In the traditional Chinese calendar, a solar year is the time from the winter solstice to the next winter solstice. The solar year is divided into 24 solar terms, which correspond to intervals of fifteen degrees along the ecliptic. Two solar terms are associated with each of twelve climate terms. Jīngzhé is the 3rd of the solar term and comes in the climate term of Mǎo (卯) or Mid Spring. It begins when the Sun reaches the celestial longitude of 345° and ends when it reaches the longitude of 360°. More often, it refers to the day when the Sun is exactly at a celestial longitude of 345°. In the Gregorian calendar it usually begins around March 5 and ends around March 20th.
I love working with this calendar. The terminology is poetic, it reflects the natural world not the world of business, technology and mechanical scheduling. Each solar tern is divided again into 3 pentads which in Jīngzhé are are first Táo shǐ huá (桃始華), ‘The peaches begin to blossom’, second Cāng gēng míng (倉庚鳴), ‘Orioles sing clearly’ and thirdly Yīng huà wéi jiū (鷹化為鳩), ‘Eagles are transformed into doves’. Although beautiful, these phrases do not accurately describe the weather and climate phenomenon in most of China at all. This year I plan to be observant and see how closely they mirror the changing of the seasons where I live.
I look forward to signs of spring, even insects awakening. I’ve never had an aversion to bugs the way many people do. I find beetles like the fellow at left very interesting, although the Japanese beetles that like to turn the leaves of my roses into lace are not high on the popularity list. Even those however, only get hosed off the plants. There are rarely that many that they do irreversible harm. I never use pesticides. Never. Period. If some insect is reckless or unknowing enough to enter my house, it is doomed unless I scoop it up and rescue it by dropping it outside. This is the abode of predators as fierce as any faced by Schwartzenegger, but thankfully much better looking. The cats don’t get much chance to stalk prey, so the observance of even the most microscopic insect life is an occasion to pounce.
In the yard the no pesticide rule ensures that I let nature handle things. I never have mosquitoes to speak of, only mosquito eating birds. I always seem to attract one of my very favorite insects though and they are famous predators too. My day is made when I see one of these praying mantises. They are so dignified and fun to watch, and so diligent at their work, they beat a can of chemical spray in every way. I realize some find them a little scary but I honestly find them attractive. They seem to like leaving their egg cases in the rue plants and I have had the good fortune when the actual Jīngzhé comes, regardless of the calendar, to watch hundreds of tiny mantises swarm out like a green cloud of life and spread through my garden.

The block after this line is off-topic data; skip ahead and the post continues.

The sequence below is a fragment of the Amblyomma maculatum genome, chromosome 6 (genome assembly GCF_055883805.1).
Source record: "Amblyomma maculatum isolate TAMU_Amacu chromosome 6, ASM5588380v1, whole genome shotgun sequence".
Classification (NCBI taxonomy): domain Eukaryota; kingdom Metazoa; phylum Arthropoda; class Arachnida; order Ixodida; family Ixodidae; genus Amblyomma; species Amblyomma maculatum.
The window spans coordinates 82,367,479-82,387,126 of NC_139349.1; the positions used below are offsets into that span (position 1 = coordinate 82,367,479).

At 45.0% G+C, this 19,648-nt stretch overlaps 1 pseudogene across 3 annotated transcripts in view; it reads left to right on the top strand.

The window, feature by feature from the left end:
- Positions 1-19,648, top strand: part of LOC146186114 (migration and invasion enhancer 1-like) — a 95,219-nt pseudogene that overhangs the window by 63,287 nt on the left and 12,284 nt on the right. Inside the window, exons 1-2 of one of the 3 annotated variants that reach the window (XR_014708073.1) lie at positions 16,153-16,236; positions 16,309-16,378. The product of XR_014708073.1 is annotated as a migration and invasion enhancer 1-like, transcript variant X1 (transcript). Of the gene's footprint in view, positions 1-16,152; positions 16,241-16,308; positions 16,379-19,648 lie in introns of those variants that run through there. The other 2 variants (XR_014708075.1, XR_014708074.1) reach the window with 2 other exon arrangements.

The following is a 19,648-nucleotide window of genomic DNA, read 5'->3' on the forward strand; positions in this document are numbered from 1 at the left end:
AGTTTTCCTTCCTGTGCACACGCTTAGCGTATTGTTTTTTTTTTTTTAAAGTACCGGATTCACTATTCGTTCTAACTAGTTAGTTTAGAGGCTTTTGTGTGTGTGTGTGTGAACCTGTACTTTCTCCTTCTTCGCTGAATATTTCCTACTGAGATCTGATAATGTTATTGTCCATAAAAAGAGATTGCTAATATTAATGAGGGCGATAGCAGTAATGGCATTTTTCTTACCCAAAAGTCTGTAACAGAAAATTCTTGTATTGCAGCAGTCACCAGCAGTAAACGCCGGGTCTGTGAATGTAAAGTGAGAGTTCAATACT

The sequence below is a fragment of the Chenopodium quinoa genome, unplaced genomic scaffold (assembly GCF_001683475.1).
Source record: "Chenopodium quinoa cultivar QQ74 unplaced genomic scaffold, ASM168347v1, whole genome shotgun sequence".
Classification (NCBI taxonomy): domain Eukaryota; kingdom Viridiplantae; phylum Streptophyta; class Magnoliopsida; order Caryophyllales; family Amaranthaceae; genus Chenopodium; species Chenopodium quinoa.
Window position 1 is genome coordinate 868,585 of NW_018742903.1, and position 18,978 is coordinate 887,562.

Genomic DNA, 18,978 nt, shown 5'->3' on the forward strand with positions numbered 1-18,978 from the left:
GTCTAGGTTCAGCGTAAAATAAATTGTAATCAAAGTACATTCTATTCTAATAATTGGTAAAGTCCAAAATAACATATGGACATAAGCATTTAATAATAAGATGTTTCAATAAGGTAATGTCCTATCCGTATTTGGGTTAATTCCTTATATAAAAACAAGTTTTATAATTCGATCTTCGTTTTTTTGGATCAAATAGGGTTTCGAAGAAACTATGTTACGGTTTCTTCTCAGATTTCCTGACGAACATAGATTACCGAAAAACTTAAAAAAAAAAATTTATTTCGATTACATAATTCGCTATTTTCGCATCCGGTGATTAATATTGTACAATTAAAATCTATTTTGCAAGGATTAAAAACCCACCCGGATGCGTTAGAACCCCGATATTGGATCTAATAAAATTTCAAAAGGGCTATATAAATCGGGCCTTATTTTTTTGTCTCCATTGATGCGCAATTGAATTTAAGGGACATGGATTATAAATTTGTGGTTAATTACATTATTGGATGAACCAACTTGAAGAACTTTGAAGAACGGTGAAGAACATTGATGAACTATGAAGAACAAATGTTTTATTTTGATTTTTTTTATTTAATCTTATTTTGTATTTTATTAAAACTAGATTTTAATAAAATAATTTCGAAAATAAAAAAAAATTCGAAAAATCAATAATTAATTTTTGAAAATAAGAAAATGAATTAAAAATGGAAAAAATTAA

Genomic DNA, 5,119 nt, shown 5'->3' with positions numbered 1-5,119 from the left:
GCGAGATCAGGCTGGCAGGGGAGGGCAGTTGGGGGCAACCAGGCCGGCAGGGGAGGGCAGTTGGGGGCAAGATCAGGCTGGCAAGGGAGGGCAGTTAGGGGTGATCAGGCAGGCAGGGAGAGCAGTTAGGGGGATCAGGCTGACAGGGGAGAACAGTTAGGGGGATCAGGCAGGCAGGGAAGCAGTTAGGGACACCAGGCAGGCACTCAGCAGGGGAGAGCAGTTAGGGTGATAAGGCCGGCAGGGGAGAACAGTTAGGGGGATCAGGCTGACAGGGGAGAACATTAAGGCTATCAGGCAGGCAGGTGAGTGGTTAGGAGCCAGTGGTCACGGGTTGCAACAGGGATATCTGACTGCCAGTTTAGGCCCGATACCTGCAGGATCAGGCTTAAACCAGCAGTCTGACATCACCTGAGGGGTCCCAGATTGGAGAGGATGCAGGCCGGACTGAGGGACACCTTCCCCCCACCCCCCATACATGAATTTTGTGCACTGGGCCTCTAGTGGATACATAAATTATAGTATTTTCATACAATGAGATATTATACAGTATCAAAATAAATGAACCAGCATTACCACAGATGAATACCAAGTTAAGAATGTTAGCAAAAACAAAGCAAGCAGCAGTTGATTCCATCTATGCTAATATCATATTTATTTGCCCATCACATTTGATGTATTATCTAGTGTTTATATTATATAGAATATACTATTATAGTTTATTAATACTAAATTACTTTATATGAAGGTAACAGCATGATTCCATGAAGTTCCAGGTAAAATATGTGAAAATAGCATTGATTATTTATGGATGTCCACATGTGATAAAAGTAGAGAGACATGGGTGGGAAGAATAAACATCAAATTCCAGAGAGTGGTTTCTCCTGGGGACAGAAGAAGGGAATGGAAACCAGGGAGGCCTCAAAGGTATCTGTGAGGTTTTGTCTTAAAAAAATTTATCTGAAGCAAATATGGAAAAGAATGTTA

I also love dragonflies, my beautiful mosquito control. Each one eats hundreds of mosquitoes a day and I always seem to have several around, even without a pond or pool. They come in so many colors and wing patterns, it’s no wonder jewelers try to copy them. They don’t bite or sting and yet people seem to be afraid of them. Then again, I also get a lot of bees and wasps and I don’t mind those either. Bees are struggling, the poisons people use is killing them. All I can say is, those same people had better not come complaining to me when crops fail for lack of pollinators. As for that, the wasps I get are also pollinators. I see them in the goldenrod and thistles and sometimes in the wild honeysuckle. There are several kinds, most common are tiny blue black ones that look quite delicate. These are nothing like the garbage can swarming yellow jackets. I don’t have a garbage can so I never see those. Perhaps they reflect mother nature’s sense of justice. The refuse we clutter the planet with is choking the life out of it.
I prefer things that encourage life, even insect life. I never want to live to hear a spring that has no Jīngzhé in a world exiled from the nature. The sounds of crickets chirping, bees humming and cicadas trilling are the sounds of life renewed in spring. I prefer to use the old calendar that has marked the year for centuries and remains relevant in it’s poetic beauty and avoid marking the changing seasons with sale days and merchandise on store shelves months before it’s matching holiday. I look forward to Jīngzhé when insects awaken.